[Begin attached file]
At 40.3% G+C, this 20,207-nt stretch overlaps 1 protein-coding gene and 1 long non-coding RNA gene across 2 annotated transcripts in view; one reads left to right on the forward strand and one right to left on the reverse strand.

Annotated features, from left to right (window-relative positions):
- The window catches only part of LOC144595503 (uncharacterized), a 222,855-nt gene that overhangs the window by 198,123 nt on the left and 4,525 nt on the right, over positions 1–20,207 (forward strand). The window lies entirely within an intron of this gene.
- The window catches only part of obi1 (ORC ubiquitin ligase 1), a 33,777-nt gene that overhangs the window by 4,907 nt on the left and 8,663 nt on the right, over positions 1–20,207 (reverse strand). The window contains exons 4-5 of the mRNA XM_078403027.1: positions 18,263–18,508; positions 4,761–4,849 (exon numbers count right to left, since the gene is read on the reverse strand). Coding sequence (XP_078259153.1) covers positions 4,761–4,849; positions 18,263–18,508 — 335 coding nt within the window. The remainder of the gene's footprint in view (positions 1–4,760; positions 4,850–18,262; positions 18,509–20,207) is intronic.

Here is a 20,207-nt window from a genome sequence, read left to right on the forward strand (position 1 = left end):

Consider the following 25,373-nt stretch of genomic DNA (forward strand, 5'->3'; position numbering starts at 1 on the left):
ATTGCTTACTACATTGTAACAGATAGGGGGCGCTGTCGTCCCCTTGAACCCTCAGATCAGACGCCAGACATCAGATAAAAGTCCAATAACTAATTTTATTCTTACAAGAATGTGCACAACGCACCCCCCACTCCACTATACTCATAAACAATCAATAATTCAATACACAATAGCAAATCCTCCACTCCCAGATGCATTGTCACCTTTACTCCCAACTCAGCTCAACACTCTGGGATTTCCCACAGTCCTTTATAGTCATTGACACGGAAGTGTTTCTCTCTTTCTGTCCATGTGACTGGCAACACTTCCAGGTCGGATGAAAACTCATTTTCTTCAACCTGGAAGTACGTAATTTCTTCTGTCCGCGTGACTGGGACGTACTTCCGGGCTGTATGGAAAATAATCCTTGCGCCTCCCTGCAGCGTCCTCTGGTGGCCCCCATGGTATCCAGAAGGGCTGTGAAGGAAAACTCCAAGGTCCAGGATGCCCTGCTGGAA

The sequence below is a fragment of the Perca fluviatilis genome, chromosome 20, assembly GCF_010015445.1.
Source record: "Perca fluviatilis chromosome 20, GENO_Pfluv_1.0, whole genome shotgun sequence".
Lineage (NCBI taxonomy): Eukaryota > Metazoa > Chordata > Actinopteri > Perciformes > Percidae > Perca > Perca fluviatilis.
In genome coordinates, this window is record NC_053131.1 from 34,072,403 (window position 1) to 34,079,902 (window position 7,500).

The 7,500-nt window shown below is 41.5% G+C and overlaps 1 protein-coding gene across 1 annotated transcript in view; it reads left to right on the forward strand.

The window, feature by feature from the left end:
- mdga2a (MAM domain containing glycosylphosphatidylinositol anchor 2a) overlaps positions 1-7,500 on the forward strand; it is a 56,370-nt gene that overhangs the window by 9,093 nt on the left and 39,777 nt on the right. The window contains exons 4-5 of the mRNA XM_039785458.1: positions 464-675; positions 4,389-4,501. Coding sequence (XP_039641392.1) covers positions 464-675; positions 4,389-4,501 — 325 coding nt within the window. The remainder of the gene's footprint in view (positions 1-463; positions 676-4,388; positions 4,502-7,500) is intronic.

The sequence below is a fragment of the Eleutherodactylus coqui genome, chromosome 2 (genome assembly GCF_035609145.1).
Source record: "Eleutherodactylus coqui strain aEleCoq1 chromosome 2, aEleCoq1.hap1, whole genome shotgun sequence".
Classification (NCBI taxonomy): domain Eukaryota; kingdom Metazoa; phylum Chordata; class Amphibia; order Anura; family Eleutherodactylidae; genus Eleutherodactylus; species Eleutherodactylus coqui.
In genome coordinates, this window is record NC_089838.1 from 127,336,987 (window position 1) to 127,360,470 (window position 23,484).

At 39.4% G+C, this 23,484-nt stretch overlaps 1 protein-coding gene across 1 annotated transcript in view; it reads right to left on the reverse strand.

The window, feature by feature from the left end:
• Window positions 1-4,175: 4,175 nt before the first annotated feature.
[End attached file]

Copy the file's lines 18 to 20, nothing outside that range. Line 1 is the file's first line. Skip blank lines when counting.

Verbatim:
In genome coordinates, this window is record NC_089838.1 from 127,336,987 (window position 1) to 127,360,470 (window position 23,484).

At 39.4% G+C, this 23,484-nt stretch overlaps 1 protein-coding gene across 1 annotated transcript in view; it reads right to left on the reverse strand.

The window, feature by feature from the left end: